Now, the Boosterjet engine that is available globally delivers around 170 Nm of torque and 85 kW, or approximately 14 hp of additional power compared to the one launched in India. The engine has actually been detuned to cope with the poor quality of fuel available in our country at the moment. Most vehicles in India today run on petrol with octane rating of 91, while the European-spec Boosterjet needs to run on 95 octane rating petrol. One of the key parameters for petrol is the octane number, which essentially is a measure of its resistance to knock.
Apart from the engine, the other way to distinguish the RS from the regular Baleno is its exterior styling. The bumpers in the front and rear are new, with body spoilers all around the vehicle. The grille on the front has also been redesigned. The other notable change is the black-coloured set of wheels, and they look good. Overall, the Baleno RS offers freshness to an already popular car, and that should make things easy for the company to attract more consumers to its NEXA outlets, through which the Baleno is retailed.
Inside the Baleno RS cabin, there is no change compared to the standard car. We were fairly impressed with the interior of the Baleno, and that is not simply restricted to the way the dashboard or the instrument cluster looks. The all-black look continues to charm, while the materials used and the fit & finish are good for the segment it will play in. The only doubt we have here is whether the consumers would expect some sporty elements in the interiors to go with the RS badge.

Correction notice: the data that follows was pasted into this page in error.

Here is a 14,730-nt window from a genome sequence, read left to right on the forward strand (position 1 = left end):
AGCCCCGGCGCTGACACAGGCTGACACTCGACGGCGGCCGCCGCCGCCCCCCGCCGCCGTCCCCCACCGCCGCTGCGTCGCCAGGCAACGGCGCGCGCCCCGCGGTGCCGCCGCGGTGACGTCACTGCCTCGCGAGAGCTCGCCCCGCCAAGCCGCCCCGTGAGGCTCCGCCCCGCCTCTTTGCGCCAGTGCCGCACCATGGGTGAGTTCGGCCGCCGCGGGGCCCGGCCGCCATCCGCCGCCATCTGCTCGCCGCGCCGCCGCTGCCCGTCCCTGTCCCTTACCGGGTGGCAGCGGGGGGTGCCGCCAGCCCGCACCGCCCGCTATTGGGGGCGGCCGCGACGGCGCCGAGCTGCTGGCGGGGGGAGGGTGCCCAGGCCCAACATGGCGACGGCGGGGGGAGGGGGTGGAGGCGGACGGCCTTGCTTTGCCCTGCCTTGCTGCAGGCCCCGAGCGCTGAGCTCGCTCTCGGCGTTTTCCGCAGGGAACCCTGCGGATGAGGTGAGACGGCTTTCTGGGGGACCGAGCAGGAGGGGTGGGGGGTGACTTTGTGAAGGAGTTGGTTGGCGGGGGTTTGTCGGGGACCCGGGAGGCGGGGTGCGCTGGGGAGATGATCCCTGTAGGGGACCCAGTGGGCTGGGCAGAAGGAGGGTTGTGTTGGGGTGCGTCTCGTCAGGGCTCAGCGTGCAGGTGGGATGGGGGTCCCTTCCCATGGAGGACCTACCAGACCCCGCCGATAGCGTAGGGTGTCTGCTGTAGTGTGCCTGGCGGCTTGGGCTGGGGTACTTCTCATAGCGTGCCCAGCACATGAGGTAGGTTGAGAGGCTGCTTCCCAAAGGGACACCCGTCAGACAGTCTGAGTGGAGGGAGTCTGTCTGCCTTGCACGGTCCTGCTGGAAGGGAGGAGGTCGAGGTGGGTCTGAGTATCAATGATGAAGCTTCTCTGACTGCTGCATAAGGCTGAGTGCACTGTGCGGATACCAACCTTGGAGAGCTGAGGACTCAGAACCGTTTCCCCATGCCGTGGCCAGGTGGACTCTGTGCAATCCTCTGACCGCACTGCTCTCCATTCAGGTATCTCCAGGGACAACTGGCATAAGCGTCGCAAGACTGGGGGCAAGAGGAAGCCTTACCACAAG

Maruti informed us that the suspension on the Baleno RS has been re-tuned and stiffened by about 10 %, to add "character" to the car. The ride and handling on the Baleno RS is fairly sorted, and it never felt nervous on the circuit. The only complaint we had was with the tyre grip, which seemed to lose confidence with every additional lap we took. The 14-inch disc brakes in the front and 13-inch disc brakes at the rear do their jobs well.
The Baleno RS has been launched in a single variant – Alpha – and it complies with top-notch safety norms. Dual airbags, ABS, seatbelt with pre-tensioners and force limiters add to the safety quotient of the car, which has been tested at the company's R&D centre in Rohtak and meets future pedestrian safety, side impact and frontal offset impact regulations.
At a price of Rs 8.69 lakh, (ex-showroom, Delhi), we believe the Baleno RS has been decently priced. This is not meant to significantly drive up the numbers for the Baleno. The standard Baleno, any which way, continues to have a long waiting period. The RS, for sure, will add some extra dose of power and performance for the customers, who demand that little bit extra from their vehicles. And to that effect, the Baleno RS doesn't disappoint one bit.
TEXT: Deepangshu Dev Sarmah
PHOTO: Bharat Bhushan Upadhyay